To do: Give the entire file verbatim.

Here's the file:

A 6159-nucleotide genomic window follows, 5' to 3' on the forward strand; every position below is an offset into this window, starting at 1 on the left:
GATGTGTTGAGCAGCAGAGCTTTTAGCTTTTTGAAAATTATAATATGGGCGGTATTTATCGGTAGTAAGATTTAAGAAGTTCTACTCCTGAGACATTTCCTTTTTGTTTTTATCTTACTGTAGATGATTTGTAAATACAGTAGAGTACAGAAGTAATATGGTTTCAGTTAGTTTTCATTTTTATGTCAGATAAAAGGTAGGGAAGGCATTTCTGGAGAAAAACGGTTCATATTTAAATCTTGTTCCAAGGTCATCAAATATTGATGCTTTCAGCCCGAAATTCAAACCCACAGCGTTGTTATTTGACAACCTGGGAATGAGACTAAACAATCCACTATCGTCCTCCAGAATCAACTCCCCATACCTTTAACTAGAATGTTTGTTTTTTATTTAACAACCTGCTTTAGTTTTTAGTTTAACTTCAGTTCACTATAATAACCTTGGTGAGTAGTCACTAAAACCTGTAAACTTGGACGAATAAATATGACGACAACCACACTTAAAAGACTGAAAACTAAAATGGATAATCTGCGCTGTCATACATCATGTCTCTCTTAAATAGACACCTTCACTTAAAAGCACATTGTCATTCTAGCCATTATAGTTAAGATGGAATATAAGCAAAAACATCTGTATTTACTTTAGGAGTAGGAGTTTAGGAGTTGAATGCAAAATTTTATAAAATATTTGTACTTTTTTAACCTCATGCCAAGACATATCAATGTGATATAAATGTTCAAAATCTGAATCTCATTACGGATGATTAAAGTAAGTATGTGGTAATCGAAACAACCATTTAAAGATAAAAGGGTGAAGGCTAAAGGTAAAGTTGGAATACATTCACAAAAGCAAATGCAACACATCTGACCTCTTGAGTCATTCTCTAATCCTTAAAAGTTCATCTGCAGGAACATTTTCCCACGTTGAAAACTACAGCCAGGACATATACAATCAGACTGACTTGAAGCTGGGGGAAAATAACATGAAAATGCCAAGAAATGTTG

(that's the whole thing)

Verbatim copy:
A 6159-nucleotide genomic window follows, 5' to 3' on the forward strand; every position below is an offset into this window, starting at 1 on the left:
GATGTGTTGAGCAGCAGAGCTTTTAGCTTTTTGAAAATTATAATATGGGCGGTATTTATCGGTAGTAAGATTTAAGAAGTTCTACTCCTGAGACATTTCCTTTTTGTTTTTATCTTACTGTAGATGATTTGTAAATACAGTAGAGTACAGAAGTAATATGGTTTCAGTTAGTTTTCATTTTTATGTCAGATAAAAGGTAGGGAAGGCATTTCTGGAGAAAAACGGTTCATATTTAAATCTTGTTCCAAGGTCATCAAATATTGATGCTTTCAGCCCGAAATTCAAACCCACAGCGTTGTTATTTGACAACCTGGGAATGAGACTAAACAATCCACTATCGTCCTCCAGAATCAACTCCCCATACCTTTAACTAGAATGTTTGTTTTTTATTTAACAACCTGCTTTAGTTTTTAGTTTAACTTCAGTTCACTATAATAACCTTGGTGAGTAGTCACTAAAACCTGTAAACTTGGACGAATAAATATGACGACAACCACACTTAAAAGACTGAAAACTAAAATGGATAATCTGCGCTGTCATACATCATGTCTCTCTTAAATAGACACCTTCACTTAAAAGCACATTGTCATTCTAGCCATTATAGTTAAGATGGAATATAAGCAAAAACATCTGTATTTACTTTAGGAGTAGGAGTTTAGGAGTTGAATGCAAAATTTTATAAAATATTTGTACTTTTTTAACCTCATGCCAAGACATATCAATGTGATATAAATGTTCAAAATCTGAATCTCATTACGGATGATTAAAGTAAGTATGTGGTAATCGAAACAACCATTTAAAGATAAAAGGGTGAAGGCTAAAGGTAAAGTTGGAATACATTCACAAAAGCAAATGCAACACATCTGACCTCTTGAGTCATTCTCTAATCCTTAAAAGTTCATCTGCAGGAACATTTTCCCACGTTGAAAACTACAGCCAGGACATATACAATCAGACTGACTTGAAGCTGGGGGAAAATAACATGAAAATGCCAAGAAATGTTG